Recently, there was an article in the Edmonton Journal about a church and a boutique that had allowed multiple people into their premises without face masks or social distancing. Since I have obeyed all the instructions about proper social behaviour since March 2020, I was personally offended by this and said so in my comment. Well, you would think I was an uncaring ingrate who didn’t understand what it was like to live in the real world. I was told I had already lived the prime of my life and should not resent other people wanting to live theirs. I was regaled for insisting on people wearing masks when there is “no evidence” that they do any good in preventing the transmission of the virus. It went on.

Of course, my comment did not say what the respondents thought it did, but that did not matter. I had identified my age. It had leaked out, and that is what mattered most. Apparently, revealing that I am seventy-one was enough to set them off. They weren’t unhappy with what I had said; they felt they had a right to dismiss me because of my age.

So, be aware of what you allow to leak out, my friends. Sometimes it makes you ridiculous, sometimes it makes you incomprehensible, and sometimes it makes you a target. I’m not saying you shouldn’t let it all leak. I just want you to be prepared for the bewildered, bemused, or blustery responses of less widely travelled, less experienced, and younger people.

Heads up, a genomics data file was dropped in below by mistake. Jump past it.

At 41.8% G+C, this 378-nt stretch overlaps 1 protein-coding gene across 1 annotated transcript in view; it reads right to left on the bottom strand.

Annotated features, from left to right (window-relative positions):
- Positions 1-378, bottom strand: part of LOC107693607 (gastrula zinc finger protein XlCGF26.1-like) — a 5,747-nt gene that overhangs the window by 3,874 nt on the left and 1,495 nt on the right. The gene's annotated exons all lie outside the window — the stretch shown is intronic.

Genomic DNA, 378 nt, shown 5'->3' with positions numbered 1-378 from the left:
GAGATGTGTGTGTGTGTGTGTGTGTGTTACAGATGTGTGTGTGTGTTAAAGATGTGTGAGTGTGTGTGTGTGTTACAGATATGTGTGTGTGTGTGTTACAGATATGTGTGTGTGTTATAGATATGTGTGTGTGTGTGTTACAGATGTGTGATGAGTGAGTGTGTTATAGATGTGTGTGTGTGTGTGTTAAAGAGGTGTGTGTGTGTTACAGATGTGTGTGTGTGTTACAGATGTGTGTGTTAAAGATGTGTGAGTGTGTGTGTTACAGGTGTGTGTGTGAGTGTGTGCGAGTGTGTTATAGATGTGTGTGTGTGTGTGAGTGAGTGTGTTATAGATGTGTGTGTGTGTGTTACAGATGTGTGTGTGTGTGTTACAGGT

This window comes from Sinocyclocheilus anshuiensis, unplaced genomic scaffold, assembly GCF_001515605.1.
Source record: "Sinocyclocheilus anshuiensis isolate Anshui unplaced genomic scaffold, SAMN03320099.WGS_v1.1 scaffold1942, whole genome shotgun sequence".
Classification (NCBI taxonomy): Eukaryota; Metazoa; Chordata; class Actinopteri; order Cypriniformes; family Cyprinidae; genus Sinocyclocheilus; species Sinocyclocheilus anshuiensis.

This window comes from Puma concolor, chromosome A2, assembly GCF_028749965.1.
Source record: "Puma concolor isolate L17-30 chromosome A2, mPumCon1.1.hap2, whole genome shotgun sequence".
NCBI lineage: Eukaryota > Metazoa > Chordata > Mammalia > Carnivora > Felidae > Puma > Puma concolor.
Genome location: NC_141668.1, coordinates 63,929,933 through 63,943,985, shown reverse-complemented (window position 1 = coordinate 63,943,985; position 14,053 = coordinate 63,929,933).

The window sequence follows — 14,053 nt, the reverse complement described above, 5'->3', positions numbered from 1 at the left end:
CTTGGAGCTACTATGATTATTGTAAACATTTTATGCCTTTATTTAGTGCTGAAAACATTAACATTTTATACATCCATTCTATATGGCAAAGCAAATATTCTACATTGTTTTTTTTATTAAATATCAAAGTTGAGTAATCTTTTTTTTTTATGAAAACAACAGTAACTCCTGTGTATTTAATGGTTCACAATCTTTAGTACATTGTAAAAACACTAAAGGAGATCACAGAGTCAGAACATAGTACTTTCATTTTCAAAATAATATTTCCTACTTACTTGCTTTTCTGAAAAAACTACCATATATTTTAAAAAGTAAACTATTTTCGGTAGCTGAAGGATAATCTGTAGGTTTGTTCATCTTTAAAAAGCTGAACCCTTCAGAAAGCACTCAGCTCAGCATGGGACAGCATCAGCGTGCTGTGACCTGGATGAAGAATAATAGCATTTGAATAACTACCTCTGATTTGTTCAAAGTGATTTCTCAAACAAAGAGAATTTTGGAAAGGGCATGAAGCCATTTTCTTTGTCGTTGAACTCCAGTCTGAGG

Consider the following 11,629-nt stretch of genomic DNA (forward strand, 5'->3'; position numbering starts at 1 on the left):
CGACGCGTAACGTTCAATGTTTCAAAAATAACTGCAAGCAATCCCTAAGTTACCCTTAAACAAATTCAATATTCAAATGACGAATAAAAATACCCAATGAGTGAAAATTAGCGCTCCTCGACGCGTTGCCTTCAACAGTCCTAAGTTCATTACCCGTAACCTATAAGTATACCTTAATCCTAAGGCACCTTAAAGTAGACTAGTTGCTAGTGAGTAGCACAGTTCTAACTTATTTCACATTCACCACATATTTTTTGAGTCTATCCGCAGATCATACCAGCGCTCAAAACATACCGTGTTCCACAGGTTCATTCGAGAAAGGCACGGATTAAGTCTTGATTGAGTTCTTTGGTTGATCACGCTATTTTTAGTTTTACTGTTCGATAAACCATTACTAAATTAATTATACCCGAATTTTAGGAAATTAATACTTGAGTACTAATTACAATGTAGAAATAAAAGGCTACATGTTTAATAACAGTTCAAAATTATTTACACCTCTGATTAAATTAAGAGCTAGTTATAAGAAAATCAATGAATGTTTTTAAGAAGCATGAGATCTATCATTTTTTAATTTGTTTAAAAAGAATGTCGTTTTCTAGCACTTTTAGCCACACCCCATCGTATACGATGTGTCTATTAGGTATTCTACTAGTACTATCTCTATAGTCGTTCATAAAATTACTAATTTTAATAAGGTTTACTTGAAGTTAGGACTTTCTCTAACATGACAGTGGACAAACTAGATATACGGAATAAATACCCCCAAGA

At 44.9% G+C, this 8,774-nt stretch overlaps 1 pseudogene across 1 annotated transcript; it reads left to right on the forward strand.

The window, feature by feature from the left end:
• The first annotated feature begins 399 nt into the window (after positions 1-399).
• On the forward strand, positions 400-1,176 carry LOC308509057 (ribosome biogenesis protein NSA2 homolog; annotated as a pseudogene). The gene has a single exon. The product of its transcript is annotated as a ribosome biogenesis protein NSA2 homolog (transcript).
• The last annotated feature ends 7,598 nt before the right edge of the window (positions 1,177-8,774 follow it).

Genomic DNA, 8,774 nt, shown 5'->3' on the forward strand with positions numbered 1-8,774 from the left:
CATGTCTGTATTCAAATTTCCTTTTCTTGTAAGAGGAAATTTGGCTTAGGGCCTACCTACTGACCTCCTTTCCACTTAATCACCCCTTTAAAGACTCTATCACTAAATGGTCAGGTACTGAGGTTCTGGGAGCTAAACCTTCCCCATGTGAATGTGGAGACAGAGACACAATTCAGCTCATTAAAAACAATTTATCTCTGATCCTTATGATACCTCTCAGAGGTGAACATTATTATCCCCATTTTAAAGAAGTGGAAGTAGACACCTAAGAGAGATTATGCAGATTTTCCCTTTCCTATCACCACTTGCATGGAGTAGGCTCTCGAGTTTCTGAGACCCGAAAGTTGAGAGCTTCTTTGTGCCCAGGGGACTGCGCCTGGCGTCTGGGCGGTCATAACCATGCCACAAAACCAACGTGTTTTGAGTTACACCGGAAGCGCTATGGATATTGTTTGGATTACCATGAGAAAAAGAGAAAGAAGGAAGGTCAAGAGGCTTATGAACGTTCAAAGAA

1. Lovely piece, Anne. Made me smile from the opening sentence ’til the end.
    Your ham and eggs saying was excellent. Made me laugh out loud. Now I know where Nanny Ogg (Terry Pratchett) learned how to wheedle some tobacco for her pipe!

    ”She sits among the cabbage and leeks.”

    A very happy … and healthy 2021. to a special Californian Canadian blogpal.

  2. Your expression about the ham and eggs was used by my brother and his friends when they were teens
    except with the word “bacon”. It was used when someone said they were hungry, invented by a slow-talking friend with a dry wit named Fred and thought to be hilarious. A case of parallel Canadian evolution?

  3. Uggh people online can be such jerks. I’m constantly having to remind myself not to read the comments. Actually I’ve just remembered that on my old computer I had a browser extension called Shut Up that hid the comments from me, I should look that up again. Sorry you had to deal with that.

    I remember a silly variation of that beggars line was in the show Firefly, said by a character who doesn’t understand a lot of things: “If wishes were horses, we’d all be eatin’ steak.”

    • Hahaha. That Firefly comment has me laughing, Jamie. Thanks.

      I admit I was taken aback to be told that I had already lived the prime of my life and should let others live theirs. However, It did not take the bait and chose to ignore it instead.

      If that browser extension is still available, I really should get it.